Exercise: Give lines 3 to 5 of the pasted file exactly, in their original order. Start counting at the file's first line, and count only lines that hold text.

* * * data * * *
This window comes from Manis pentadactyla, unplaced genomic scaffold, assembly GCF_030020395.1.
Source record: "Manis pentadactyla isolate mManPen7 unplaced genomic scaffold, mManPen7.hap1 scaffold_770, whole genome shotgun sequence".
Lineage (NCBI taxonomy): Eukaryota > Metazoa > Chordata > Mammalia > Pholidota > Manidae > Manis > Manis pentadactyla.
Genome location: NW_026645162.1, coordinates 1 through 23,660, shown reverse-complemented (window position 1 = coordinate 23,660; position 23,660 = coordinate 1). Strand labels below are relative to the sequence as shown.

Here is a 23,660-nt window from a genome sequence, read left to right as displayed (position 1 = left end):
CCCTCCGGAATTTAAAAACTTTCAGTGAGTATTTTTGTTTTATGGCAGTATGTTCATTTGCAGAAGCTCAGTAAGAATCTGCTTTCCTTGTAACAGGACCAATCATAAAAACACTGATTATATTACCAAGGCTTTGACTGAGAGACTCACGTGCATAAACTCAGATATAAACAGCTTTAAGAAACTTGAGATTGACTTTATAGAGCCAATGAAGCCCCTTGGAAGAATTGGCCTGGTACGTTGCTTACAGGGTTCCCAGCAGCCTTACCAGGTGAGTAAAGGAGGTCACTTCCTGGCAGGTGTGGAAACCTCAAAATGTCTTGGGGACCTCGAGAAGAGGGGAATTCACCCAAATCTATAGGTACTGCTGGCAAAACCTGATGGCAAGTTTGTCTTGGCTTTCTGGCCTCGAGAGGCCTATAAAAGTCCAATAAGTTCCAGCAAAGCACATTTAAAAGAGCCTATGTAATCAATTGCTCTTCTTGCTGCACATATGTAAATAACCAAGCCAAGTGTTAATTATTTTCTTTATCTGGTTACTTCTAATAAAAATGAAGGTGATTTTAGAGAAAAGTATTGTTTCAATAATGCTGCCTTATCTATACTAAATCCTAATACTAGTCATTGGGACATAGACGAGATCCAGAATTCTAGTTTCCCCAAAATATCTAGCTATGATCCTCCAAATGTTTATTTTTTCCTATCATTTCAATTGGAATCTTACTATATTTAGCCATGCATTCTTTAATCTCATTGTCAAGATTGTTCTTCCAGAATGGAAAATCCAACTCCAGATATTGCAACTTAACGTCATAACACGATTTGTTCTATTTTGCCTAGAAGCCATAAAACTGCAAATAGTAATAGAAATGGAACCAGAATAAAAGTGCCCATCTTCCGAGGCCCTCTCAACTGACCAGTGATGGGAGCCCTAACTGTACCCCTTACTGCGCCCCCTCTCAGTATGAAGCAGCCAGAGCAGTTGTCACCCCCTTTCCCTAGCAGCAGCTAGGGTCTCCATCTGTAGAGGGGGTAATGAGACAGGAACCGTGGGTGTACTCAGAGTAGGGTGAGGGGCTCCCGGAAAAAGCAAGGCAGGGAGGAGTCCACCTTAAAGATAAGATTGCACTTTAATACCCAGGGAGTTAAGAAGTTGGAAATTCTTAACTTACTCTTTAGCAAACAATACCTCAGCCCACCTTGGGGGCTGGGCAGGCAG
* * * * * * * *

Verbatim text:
Lineage (NCBI taxonomy): Eukaryota > Metazoa > Chordata > Mammalia > Pholidota > Manidae > Manis > Manis pentadactyla.
Genome location: NW_026645162.1, coordinates 1 through 23,660, shown reverse-complemented (window position 1 = coordinate 23,660; position 23,660 = coordinate 1). Strand labels below are relative to the sequence as shown.

Here is a 23,660-nt window from a genome sequence, read left to right as displayed (position 1 = left end):